She pushed the thoughts away, there was no time to waste on entertaining silly fantasies. This was a time to be serious. There was a lot riding on this mission and she knew she hadn't been selected merely for her medical expertise. Squaring her shoulders she joined the others, all of whom she recognized, and greeted them by name. Other than pleasantries, she didn't say much else, and she was the first to notice the captain when he arrived. She remembered him, from a year back or so, being carried into the infirmary with a severely mutilated leg and yet he walked now. He was strong, recovering quickly, she remembered that and respected that.
As he explained their mission, she listened attentively, and the weight of his words put a somber mood over them all. He didn't speak encouragingly, didn't give them any false hopes, just told it like it was. That was something else she decided she respected: his frankess, his ability to say just what he meant, no more, and no less. Somehow, it made her feel better--no, that's the wrong word--determined would be more correct. Still, as his speech concluded, doubt began to creep into her consciousness. There were so many awful things that could go wrong.
No, there was only one thing that could happen, that would happen, and if it didn't they were all as good as dead.
She glanced at the person next to her, who happened to Ray. He wasn't afraid, or at least he showed no sign of it. His face was set and determined, the look of someone who knows what has to be done, and who knows how to get it done. He, Jaycee, Elizabeth... she knew she could rely on each of them. They could do this, they would.
Following Ray's introduction of himself to Captain Moore, Charlotte similarly saluted him before preparing to board. That tiny thrill of excitement touched her again, lifting her spirits just a little. It would be her first time leaving the station. Leaving the safety of the artificial atmosphere and gravity for the unknown vastness of the vacuum of space. In spite of herself, she smiled.
Originally Posted by Antarctic Termite
You are both wonderful people that's why. :3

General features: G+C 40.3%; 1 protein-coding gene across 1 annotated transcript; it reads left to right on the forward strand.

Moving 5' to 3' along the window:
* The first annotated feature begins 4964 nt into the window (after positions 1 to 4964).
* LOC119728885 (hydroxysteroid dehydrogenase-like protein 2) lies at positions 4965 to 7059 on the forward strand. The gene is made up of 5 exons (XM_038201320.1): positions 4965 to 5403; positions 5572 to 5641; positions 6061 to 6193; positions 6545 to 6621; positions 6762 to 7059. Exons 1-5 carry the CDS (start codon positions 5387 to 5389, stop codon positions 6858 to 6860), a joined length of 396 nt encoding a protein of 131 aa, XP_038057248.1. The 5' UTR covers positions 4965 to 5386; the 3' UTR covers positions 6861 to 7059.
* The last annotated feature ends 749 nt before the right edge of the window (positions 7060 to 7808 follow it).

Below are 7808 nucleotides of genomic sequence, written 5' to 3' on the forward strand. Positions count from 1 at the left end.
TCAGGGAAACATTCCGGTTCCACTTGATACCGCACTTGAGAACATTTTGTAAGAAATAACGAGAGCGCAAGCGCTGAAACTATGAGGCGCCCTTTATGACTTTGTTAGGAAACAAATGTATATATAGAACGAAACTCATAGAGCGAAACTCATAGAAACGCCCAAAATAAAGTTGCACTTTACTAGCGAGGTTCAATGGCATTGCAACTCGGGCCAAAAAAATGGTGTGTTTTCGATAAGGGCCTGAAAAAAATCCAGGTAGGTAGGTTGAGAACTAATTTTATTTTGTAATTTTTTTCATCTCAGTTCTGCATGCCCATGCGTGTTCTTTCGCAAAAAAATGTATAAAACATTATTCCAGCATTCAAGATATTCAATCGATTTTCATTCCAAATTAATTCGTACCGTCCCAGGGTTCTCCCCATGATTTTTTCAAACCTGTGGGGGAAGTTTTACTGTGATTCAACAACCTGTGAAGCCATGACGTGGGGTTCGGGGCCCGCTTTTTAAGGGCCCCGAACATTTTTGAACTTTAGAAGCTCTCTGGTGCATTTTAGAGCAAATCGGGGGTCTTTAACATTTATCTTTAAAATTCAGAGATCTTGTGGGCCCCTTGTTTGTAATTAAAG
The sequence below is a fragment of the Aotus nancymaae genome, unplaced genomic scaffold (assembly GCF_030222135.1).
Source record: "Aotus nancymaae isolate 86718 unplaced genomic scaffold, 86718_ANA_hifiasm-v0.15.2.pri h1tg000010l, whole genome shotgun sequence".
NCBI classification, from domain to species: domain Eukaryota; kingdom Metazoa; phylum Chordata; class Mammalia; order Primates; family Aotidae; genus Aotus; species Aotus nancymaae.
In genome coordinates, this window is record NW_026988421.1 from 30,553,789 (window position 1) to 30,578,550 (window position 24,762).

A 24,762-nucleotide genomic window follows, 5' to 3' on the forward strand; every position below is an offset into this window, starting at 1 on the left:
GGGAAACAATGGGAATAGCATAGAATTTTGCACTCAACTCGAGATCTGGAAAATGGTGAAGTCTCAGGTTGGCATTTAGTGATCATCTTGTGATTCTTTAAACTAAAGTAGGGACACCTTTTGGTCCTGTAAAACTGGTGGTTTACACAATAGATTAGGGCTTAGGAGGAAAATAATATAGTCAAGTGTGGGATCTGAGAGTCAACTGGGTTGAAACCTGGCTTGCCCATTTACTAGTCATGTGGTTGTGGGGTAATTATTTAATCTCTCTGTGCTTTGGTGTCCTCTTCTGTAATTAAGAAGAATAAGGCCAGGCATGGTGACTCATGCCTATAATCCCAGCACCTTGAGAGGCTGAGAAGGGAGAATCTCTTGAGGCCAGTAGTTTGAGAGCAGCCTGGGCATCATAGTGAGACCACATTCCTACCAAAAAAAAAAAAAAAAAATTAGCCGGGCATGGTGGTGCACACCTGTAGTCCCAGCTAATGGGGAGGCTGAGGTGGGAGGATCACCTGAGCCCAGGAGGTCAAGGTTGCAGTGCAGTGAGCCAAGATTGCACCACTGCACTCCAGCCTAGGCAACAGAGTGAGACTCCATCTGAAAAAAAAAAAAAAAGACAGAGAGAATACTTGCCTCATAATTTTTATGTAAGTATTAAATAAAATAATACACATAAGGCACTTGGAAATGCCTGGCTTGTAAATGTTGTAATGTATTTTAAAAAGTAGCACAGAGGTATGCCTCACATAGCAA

Well, you're wonderful, Jorick's just cool and stuff.
The man began his speech just as Jaycee arrived, and she scrambled to find a place for herself. As she settled in, she assumed a naturally rigid stance, with her back straight and her feet apart, keeping her hands clasped loosely behind her back. Holding her head high, she managed to look professional, and almost tall. The thought brought a small smile to her face. As the captain explained the situation, excitement began to build in her chest. This was going to be a challenge, and while the thought made her nervous, she couldn't help but look forward to it; this would be the perfect chance to test her skills as a pilot. Listening intently, she took in every detail of the mission, storing away the facts with small mental notes.
Fifteen minutes to reach the interception point. That will be easy enough, especially for Miss Cutter.
Two hours to work on it...Should be more than enough time, but I can't say for sure until I actually see the size of this thing for myself.
As she heard this, Jaycee's eyebrows drew low over her eyes. Webber was a good captain, and his crew was perfectly competent, they would be easy to work with. His pilot was just...disagreeable. Cole Walker, a talented pilot and engineer who was far too vain and pompous and sexist for his own good. His pride would one day get him into trouble, Jaycee was sure of it. As long as she avoided him, she figured, everything should go by without a problem. They were both responsible adults, enough to know that the mission came before their petty arguments. At least she hoped so.